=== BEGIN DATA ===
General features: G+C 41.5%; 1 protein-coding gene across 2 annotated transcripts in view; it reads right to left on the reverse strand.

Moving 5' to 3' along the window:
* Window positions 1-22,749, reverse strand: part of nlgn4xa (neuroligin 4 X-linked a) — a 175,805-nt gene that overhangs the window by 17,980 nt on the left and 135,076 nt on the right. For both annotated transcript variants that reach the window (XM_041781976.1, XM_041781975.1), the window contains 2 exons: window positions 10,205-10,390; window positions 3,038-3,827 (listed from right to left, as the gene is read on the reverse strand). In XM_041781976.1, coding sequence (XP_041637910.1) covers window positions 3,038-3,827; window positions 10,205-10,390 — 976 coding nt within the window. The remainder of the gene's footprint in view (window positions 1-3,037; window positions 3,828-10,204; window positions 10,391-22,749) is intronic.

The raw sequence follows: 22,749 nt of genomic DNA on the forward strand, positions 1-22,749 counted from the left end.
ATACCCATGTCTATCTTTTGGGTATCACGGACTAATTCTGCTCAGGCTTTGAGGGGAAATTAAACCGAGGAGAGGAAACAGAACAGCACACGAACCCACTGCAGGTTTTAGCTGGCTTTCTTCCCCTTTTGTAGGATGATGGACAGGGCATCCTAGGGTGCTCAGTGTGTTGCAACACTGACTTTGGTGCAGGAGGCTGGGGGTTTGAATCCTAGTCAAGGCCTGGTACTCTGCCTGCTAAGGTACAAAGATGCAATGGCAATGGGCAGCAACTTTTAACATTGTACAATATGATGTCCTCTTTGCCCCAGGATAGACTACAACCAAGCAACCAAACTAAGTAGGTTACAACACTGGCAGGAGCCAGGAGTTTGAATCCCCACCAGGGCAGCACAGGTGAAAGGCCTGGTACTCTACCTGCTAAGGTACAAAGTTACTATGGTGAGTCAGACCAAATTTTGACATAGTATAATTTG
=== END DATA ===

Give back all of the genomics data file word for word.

General features: G+C 41.5%; 1 protein-coding gene across 2 annotated transcripts in view; it reads right to left on the reverse strand.

Moving 5' to 3' along the window:
* Window positions 1-22,749, reverse strand: part of nlgn4xa (neuroligin 4 X-linked a) — a 175,805-nt gene that overhangs the window by 17,980 nt on the left and 135,076 nt on the right. For both annotated transcript variants that reach the window (XM_041781976.1, XM_041781975.1), the window contains 2 exons: window positions 10,205-10,390; window positions 3,038-3,827 (listed from right to left, as the gene is read on the reverse strand). In XM_041781976.1, coding sequence (XP_041637910.1) covers window positions 3,038-3,827; window positions 10,205-10,390 — 976 coding nt within the window. The remainder of the gene's footprint in view (window positions 1-3,037; window positions 3,828-10,204; window positions 10,391-22,749) is intronic.

The raw sequence follows: 22,749 nt of genomic DNA on the forward strand, positions 1-22,749 counted from the left end.
ATACCCATGTCTATCTTTTGGGTATCACGGACTAATTCTGCTCAGGCTTTGAGGGGAAATTAAACCGAGGAGAGGAAACAGAACAGCACACGAACCCACTGCAGGTTTTAGCTGGCTTTCTTCCCCTTTTGTAGGATGATGGACAGGGCATCCTAGGGTGCTCAGTGTGTTGCAACACTGACTTTGGTGCAGGAGGCTGGGGGTTTGAATCCTAGTCAAGGCCTGGTACTCTGCCTGCTAAGGTACAAAGATGCAATGGCAATGGGCAGCAACTTTTAACATTGTACAATATGATGTCCTCTTTGCCCCAGGATAGACTACAACCAAGCAACCAAACTAAGTAGGTTACAACACTGGCAGGAGCCAGGAGTTTGAATCCCCACCAGGGCAGCACAGGTGAAAGGCCTGGTACTCTACCTGCTAAGGTACAAAGTTACTATGGTGAGTCAGACCAAATTTTGACATAGTATAATTTG